Chianti Classico DOCG

Chianti Classico DOCG

If today the Chianti DOCG production area includes six provinces of Tuscany, the original nucleus on which the great production of quality Chianti wines is based is represented by a limited number of municipalities: Greve in Chianti, Castellina in Chianti, Radda in Chianti, Gaiole in Chianti and partially the municipalities of San Casciano Val di Pesa and Tavarnelle. The Chianti Classico DOCG denomination refers to this production area.

The legend of the Black Rooster

The black rooster has always been the emblem and trademark of Chianti Classico black rooster, a symbol that makes the bottles highly recognizable everywhere.

The origins of this brand date back to the Middle Ages, when the famous black rooster was the symbol of the Chianti Military League. The territory of Chianti, on the border between the Republics of Florence and Siena, has always been disputed between the two cities, to the point that according to legend it was decided to resolve the dispute and assign the borders once and for all in a rather unique way. .

At the crowing of the rooster, a knight would leave Florence and one from Siena and the border between the two republics would be established at the point where they would meet. The Florentines would then have adopted a witty stratagem that would have allowed their knight to leave before the Sienese one: the rooster had been kept in the dark and without food for a few days, so at the moment of acquiring freedom he would have sang immediately, even if not yet dawn had come. The Sienese one, on the other hand, as is natural, would have sung at the first light of the day, starting the knight with a considerable delay on the Florentine.

This is the reason why the borders of Chianti would have come almost entirely under the control of the Republic of Florence.

Disciplinary Chianti Classico DOCG

In the Regulations of the Chianti Classico D.O.C.G. as for almost all the main denominations of Tuscan reds, Sangiovese dominates, which in Tuscany finds its highest expressions in both Chianti DOCG and Brunello di Montalcino DOCG, in Nobile di Montepulciano DOCG and in many other Tuscan denominations.

The grape variety, which must be present for at least 80% in the blend, is characterized by a rather light ruby ​​color, the nose is dominated by the typical hint of violet and in the mouth it is austere and decisive.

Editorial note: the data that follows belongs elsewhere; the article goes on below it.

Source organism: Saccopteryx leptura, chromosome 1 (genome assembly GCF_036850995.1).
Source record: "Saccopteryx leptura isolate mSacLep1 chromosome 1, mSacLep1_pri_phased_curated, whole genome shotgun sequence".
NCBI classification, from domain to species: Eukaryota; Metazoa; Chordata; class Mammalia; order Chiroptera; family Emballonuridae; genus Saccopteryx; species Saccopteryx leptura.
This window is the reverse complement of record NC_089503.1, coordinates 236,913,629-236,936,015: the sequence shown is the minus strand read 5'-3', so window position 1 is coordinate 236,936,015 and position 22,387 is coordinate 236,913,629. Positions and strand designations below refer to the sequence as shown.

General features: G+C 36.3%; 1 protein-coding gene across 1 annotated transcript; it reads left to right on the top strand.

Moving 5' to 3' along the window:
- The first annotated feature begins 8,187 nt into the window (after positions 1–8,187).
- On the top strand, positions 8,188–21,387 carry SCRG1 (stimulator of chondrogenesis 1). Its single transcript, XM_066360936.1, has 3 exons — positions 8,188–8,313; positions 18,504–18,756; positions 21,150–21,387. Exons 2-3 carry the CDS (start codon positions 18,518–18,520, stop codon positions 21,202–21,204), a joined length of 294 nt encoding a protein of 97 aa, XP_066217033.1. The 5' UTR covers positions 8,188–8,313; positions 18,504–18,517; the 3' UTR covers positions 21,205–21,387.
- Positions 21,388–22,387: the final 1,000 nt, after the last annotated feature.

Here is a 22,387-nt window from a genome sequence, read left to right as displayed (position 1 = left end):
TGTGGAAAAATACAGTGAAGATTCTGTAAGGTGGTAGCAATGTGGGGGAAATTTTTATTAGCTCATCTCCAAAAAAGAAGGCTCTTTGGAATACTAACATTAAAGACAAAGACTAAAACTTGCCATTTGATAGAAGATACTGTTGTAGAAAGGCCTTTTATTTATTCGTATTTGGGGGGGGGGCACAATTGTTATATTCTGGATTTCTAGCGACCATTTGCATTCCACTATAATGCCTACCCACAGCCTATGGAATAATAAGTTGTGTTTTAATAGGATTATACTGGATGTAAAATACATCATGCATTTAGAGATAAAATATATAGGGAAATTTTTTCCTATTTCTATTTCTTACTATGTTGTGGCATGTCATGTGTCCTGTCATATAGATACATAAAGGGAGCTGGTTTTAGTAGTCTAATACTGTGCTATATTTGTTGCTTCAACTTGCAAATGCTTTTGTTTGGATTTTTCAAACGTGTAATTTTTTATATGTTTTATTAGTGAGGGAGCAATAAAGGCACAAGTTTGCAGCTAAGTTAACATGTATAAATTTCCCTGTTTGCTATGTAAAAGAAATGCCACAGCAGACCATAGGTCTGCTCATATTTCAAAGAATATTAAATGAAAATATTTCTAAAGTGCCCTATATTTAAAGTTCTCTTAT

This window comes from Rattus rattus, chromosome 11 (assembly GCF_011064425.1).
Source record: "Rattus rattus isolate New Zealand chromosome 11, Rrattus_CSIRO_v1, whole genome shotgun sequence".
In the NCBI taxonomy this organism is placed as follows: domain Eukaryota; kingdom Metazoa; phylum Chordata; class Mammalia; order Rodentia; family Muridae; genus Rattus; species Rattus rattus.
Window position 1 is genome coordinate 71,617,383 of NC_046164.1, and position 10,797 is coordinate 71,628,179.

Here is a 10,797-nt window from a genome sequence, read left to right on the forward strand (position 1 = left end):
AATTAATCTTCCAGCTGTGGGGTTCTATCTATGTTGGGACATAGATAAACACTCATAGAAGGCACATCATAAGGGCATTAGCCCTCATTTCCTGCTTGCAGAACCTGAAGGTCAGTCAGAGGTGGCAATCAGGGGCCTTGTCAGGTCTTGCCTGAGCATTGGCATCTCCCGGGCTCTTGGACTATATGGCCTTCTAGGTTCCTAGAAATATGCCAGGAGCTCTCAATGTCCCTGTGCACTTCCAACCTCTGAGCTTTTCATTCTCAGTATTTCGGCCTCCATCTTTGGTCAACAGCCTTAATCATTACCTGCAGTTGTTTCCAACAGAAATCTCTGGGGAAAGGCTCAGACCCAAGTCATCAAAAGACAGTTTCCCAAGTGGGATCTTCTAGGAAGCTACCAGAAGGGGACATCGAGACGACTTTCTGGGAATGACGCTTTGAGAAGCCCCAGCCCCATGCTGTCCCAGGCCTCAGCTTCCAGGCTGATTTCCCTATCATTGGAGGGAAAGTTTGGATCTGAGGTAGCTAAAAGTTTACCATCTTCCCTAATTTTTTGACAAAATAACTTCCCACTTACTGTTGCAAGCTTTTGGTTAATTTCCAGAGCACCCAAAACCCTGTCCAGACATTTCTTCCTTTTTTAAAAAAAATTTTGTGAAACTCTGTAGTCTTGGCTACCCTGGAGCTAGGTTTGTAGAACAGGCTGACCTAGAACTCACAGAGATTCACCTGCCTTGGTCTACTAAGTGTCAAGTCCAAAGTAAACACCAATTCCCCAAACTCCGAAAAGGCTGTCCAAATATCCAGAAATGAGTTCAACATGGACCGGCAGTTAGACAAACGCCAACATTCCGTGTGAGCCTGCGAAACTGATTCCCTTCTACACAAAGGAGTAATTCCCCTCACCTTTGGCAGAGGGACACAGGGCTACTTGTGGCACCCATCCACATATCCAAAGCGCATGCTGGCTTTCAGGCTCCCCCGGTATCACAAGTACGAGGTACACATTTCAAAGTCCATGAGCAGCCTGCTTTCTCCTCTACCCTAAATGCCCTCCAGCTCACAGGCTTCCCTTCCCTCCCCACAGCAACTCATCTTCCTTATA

Numerous other complementary red grape varieties allowed for the Tuscany Region are also allowed in the Chianti Classico DCG denomination, even if in most cases the blends are made either with other native vines such as Colorino, Canaiolo, or with international vines such as Merlot and Cabernet sauvignon.

Unlike the Chianti DOCG Disciplinary, the Chianti Classico DOCG one does not provide for the possibility of adding white grape varieties.

The denomination includes three types of Chianti Classico DOCG:

Chianti Classico DOCG (minimum 11 months of aging)
Chianti Classico Riserva DOCG (minimum 24 months of aging, at least 3 in the bottle)
Chianti Classico Gran Selezione DOCG (minimum 30 months of aging)

Pairings Chianti Classico DOCG

As with the Chianti DOCG, traditional Tuscan cuisine offers many dishes that can be successfully combined with Chianti Classico. For vintage wines you can make a good combination with traditional soups, white meats and grilled meats. With the Riserva you can go further, towards prolonged cooking such as stews, braised meats, roasts, game and aged cheeses. With the Gran Selezione, which is usually made with the best grapes and which ages for a long time, it is advisable to combine foods that are equally intense in terms of flavor. Therefore, the same indications apply here for the Riserva, but the longer and more elaborate ones such as stews, braised meats, stewed game are preferred to quick cooking.

Characteristics of Chianti Classico in detail